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Jason and the Astronauts

Jason and the Astronauts
JOHN HEILMAN
RED ANVIL PRESS
OAKLAND, OREGON
Copyright © 2008 John Heilman
All rights reserved.
One
The Trip South
Bruce called it their “junket.” It was spring break, and the two snowbirds from New
Jersey were migrating to the forests of Brazil. For Nick Casperson it could be a career
boost. His observations at the SETI Center two weeks previously might be earthshaking.
A more mundane explanation was probable. It may have been a piece of “space trash”
overcome by the earth’s gravity, causing it to depart the orbiting graveyard of senescent
satellites and plunge into the forest. More likely still it may have been a meteorite, a
chunk of rock stripped from a comet.
Nick was drawn to the dramatic when it came to long-shot expeditions. At heart, he was
an explorer. He had followed the Roswell story since childhood. The scientist in him
scoffed at the tale, but the dreamer in him tugged at his curiosity. Those in search of
extraterrestrial intelligence use science for their job, but like Verne, Bradbury, and
Asimov at times they stray into a fictional world, for the sake of self-preservation.
Bruce Bonner had been his friend since kindergarten. Like binary stars they were tethered
to each other, now teaching as colleagues at the same college. Nick asked Bruce to
accompany him on the junket. Bruce’s charm and easy manner were qualities that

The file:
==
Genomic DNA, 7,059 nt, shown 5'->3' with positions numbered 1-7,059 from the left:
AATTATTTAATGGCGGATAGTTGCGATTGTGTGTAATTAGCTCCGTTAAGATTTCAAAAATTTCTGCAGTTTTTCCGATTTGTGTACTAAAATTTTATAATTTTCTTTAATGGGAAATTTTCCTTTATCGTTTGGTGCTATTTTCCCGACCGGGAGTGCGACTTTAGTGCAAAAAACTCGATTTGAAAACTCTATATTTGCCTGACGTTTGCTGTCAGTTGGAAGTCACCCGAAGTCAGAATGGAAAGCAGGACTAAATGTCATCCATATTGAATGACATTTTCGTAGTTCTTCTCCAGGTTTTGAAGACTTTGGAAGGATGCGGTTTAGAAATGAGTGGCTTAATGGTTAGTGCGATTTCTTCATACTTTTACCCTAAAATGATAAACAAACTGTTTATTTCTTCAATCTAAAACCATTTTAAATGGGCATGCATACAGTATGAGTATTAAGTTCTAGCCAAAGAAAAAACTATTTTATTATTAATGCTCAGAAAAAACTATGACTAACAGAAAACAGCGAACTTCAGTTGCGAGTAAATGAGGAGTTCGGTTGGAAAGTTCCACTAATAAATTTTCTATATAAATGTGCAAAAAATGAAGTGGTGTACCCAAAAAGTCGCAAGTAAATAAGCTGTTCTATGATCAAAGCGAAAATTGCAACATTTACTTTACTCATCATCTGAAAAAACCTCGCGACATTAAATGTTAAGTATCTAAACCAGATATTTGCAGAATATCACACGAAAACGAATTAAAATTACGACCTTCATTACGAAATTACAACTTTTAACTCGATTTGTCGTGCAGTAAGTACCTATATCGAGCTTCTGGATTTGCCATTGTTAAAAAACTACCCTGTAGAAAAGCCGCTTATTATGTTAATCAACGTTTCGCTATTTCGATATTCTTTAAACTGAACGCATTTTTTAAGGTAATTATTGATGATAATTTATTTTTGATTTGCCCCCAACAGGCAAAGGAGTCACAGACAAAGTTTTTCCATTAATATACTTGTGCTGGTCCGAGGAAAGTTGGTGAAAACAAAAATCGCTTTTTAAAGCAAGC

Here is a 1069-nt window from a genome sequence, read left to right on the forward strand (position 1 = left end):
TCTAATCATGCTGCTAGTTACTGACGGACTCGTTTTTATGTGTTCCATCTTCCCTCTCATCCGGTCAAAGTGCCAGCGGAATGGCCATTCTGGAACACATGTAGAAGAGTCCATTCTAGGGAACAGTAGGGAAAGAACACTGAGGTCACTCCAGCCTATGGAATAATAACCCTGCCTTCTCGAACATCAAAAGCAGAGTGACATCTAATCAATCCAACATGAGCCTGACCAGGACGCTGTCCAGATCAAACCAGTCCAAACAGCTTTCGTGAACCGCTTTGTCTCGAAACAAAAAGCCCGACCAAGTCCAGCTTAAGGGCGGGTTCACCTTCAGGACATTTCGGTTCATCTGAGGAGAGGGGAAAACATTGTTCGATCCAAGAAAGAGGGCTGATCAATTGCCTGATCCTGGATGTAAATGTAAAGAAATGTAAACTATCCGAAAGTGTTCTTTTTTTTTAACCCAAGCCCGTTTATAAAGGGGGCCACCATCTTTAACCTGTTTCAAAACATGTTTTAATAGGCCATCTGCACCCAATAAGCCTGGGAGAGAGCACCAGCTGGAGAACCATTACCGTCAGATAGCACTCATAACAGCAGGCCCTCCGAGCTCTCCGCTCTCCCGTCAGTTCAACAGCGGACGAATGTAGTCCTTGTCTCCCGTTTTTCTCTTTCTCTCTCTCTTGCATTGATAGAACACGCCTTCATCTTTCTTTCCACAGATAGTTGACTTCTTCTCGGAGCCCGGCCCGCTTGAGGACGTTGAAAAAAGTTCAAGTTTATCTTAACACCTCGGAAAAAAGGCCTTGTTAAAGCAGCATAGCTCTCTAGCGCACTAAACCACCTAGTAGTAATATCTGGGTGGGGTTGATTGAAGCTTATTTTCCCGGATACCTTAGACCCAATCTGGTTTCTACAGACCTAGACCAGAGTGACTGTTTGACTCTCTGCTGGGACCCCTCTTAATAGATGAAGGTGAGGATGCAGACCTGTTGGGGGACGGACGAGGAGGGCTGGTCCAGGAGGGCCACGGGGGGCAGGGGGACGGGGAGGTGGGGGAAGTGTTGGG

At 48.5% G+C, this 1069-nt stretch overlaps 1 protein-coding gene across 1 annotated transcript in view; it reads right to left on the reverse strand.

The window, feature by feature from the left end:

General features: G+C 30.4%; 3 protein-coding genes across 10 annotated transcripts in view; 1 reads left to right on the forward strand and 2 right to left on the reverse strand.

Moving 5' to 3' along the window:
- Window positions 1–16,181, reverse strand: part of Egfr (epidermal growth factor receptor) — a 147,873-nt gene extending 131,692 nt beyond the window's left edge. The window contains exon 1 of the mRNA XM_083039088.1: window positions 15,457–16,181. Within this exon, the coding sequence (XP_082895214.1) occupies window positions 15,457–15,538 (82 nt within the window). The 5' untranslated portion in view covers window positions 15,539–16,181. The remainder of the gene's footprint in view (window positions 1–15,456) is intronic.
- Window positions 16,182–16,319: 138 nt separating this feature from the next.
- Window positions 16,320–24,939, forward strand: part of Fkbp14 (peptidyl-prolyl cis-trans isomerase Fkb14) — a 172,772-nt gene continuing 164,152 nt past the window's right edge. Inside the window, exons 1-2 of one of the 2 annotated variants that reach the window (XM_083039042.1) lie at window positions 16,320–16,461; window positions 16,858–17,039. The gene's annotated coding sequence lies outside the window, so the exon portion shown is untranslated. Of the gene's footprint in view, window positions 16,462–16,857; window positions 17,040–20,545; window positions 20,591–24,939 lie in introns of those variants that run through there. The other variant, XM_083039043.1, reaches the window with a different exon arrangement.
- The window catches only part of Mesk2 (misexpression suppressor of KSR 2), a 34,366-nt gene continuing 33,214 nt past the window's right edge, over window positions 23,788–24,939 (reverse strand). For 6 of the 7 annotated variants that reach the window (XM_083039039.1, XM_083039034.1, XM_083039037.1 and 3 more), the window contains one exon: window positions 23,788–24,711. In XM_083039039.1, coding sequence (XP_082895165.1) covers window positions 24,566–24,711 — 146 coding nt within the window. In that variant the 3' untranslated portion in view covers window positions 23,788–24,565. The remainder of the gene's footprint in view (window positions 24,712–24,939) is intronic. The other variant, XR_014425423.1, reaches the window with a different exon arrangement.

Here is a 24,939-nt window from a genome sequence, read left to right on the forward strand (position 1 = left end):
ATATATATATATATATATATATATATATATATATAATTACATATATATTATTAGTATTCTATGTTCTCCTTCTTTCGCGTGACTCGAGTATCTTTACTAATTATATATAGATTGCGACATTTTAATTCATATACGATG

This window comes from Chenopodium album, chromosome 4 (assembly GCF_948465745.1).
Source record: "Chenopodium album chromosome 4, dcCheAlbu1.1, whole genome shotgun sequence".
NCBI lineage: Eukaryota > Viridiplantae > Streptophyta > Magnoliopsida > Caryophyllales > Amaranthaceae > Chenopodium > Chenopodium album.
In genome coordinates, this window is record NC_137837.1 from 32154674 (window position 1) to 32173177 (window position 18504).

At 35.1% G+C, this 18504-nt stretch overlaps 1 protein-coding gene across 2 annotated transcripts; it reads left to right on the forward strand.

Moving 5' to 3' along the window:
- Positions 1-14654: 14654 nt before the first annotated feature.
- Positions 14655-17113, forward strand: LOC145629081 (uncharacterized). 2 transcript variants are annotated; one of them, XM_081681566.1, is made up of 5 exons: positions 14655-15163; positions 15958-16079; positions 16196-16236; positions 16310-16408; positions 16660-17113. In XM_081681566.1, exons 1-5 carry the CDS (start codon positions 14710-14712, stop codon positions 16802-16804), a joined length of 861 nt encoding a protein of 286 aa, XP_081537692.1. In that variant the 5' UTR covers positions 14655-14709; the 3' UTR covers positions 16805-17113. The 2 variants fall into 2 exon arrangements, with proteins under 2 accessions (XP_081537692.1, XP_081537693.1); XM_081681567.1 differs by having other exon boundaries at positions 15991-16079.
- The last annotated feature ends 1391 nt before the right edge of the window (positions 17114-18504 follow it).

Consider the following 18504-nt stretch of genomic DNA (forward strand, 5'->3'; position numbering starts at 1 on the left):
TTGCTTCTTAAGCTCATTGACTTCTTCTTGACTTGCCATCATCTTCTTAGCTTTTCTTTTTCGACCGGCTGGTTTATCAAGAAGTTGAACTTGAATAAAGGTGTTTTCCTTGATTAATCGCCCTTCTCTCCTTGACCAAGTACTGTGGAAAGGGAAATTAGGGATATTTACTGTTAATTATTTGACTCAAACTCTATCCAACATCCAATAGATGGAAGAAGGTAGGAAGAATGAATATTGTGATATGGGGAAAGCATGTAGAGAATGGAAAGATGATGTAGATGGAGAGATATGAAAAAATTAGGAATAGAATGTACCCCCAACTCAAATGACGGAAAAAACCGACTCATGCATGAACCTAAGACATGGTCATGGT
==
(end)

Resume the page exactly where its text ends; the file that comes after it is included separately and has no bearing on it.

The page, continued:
complemented his more serious companion. Their relationship was free of the
encumbrance of competition or envy. They shared a wordless understanding and mutual
regard that was almost symbiotic.
Nick understood Bruce’s vulnerabilities, including his ongoing bout with discipline. He
also knew that the forest would attract Bruce like a bee. Where one might stop for the
sights, smell the roses, and dally in the excursion, the other was clearly serious, goal-
driven, and worked to a schedule. It was as if each needed these traits in the other, for
team balance. It had been this way from the point of memory, growing as boys into
classmates in the schools of anthracite Pennsylvania, then to fellowship, as men.
Physically, they weren’t at all close. Nick was the rounder of the two, from the face
down. He was of moderate height and medium build. He sported a sand-colored brush
haircut. His person in fact exhibited no distinguishing feature. He was average in
appearance and could easily pass unnoticed in a crowd, and usually did. He shunned
attention, as well. Bruce was half a foot taller than his expedition leader. His angular
attractiveness carried from his face, literally to his feet. His sleekly delineated muscles
enhanced a carriage that was both confident and flexible. He was athletic. His hair was
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